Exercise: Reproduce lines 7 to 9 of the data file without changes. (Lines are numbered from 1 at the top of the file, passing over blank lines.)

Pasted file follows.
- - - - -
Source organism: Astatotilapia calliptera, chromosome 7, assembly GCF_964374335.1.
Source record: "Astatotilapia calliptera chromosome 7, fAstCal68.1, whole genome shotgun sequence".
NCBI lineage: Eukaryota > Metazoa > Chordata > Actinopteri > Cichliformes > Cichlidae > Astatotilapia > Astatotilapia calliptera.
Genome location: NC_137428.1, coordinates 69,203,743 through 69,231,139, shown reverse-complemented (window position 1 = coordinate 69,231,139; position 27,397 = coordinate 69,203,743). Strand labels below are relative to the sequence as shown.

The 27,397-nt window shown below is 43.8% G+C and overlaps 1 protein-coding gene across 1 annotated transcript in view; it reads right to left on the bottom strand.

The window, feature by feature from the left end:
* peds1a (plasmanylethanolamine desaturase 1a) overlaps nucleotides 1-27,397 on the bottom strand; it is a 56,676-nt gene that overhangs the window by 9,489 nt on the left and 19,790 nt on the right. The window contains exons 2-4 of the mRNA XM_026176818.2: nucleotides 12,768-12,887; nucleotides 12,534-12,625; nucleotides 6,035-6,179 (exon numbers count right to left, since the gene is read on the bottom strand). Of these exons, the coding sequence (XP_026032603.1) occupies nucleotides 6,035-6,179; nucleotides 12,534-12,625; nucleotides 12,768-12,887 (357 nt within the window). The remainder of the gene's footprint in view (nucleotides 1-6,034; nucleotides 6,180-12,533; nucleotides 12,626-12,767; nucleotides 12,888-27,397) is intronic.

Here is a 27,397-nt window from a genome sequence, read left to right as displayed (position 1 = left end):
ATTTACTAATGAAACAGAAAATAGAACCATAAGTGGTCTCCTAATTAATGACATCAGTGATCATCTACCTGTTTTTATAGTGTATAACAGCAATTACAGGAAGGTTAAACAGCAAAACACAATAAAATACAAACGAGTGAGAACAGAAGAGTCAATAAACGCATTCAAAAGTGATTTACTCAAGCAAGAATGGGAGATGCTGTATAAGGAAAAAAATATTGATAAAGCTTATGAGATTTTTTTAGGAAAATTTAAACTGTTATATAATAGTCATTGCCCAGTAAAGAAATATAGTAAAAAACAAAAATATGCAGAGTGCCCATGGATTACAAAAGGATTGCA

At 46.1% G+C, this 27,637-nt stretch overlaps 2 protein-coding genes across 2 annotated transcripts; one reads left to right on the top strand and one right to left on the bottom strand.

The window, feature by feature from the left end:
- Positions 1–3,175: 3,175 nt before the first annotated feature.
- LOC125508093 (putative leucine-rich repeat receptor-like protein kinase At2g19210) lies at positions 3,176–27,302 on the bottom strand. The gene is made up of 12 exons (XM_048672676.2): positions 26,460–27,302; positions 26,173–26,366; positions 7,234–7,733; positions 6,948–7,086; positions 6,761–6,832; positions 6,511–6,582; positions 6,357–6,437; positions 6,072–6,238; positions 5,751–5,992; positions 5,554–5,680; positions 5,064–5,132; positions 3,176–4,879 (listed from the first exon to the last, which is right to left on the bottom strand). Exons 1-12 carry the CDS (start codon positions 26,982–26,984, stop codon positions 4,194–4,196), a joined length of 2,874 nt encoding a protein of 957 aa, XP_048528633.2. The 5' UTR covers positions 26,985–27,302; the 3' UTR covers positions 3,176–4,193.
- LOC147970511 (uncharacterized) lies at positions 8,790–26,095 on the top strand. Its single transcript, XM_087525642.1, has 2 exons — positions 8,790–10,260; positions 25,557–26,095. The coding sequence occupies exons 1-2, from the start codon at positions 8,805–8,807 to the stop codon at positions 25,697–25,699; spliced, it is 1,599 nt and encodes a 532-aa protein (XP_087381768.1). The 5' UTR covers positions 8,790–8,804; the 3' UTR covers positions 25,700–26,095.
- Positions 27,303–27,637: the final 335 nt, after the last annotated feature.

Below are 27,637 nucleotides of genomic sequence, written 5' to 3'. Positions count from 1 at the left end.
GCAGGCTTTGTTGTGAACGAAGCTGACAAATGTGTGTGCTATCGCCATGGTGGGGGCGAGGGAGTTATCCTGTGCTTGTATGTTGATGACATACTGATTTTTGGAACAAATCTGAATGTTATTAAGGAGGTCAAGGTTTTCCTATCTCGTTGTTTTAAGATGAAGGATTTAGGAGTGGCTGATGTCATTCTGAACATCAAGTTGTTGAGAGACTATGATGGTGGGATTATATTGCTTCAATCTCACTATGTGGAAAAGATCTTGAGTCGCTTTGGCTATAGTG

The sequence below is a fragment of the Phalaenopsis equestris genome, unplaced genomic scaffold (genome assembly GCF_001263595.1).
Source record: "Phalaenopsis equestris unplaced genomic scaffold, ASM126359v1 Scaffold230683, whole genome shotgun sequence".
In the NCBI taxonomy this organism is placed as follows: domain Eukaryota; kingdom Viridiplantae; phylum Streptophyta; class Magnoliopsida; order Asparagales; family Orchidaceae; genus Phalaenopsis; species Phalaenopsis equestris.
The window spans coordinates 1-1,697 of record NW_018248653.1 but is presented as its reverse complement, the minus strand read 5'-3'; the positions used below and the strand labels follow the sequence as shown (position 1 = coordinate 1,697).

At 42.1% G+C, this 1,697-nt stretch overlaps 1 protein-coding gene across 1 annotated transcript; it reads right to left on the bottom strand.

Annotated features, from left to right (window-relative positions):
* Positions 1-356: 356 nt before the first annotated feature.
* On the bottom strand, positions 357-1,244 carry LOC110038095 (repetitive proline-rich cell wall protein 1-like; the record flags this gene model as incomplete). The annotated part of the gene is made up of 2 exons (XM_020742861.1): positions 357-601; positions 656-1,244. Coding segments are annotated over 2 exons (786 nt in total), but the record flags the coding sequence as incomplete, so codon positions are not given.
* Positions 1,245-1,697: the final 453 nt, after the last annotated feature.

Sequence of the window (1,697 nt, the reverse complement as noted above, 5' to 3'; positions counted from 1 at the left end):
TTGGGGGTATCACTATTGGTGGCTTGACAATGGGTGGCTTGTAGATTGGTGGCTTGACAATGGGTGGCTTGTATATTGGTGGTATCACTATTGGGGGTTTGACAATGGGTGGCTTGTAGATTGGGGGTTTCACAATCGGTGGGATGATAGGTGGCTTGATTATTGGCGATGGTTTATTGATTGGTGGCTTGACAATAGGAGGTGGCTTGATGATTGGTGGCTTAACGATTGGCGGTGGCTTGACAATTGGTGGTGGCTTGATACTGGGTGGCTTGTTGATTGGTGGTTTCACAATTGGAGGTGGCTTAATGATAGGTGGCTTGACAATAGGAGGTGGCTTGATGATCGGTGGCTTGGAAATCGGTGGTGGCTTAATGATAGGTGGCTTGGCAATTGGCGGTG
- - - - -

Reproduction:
* peds1a (plasmanylethanolamine desaturase 1a) overlaps nucleotides 1-27,397 on the bottom strand; it is a 56,676-nt gene that overhangs the window by 9,489 nt on the left and 19,790 nt on the right. The window contains exons 2-4 of the mRNA XM_026176818.2: nucleotides 12,768-12,887; nucleotides 12,534-12,625; nucleotides 6,035-6,179 (exon numbers count right to left, since the gene is read on the bottom strand). Of these exons, the coding sequence (XP_026032603.1) occupies nucleotides 6,035-6,179; nucleotides 12,534-12,625; nucleotides 12,768-12,887 (357 nt within the window). The remainder of the gene's footprint in view (nucleotides 1-6,034; nucleotides 6,180-12,533; nucleotides 12,626-12,767; nucleotides 12,888-27,397) is intronic.

Here is a 27,397-nt window from a genome sequence, read left to right as displayed (position 1 = left end):
ATTTACTAATGAAACAGAAAATAGAACCATAAGTGGTCTCCTAATTAATGACATCAGTGATCATCTACCTGTTTTTATAGTGTATAACAGCAATTACAGGAAGGTTAAACAGCAAAACACAATAAAATACAAACGAGTGAGAACAGAAGAGTCAATAAACGCATTCAAAAGTGATTTACTCAAGCAAGAATGGGAGATGCTGTATAAGGAAAAAAATATTGATAAAGCTTATGAGATTTTTTTAGGAAAATTTAAACTGTTATATAATAGTCATTGCCCAGTAAAGAAATATAGTAAAAAACAAAAATATGCAGAGTGCCCATGGATTACAAAAGGATTGCA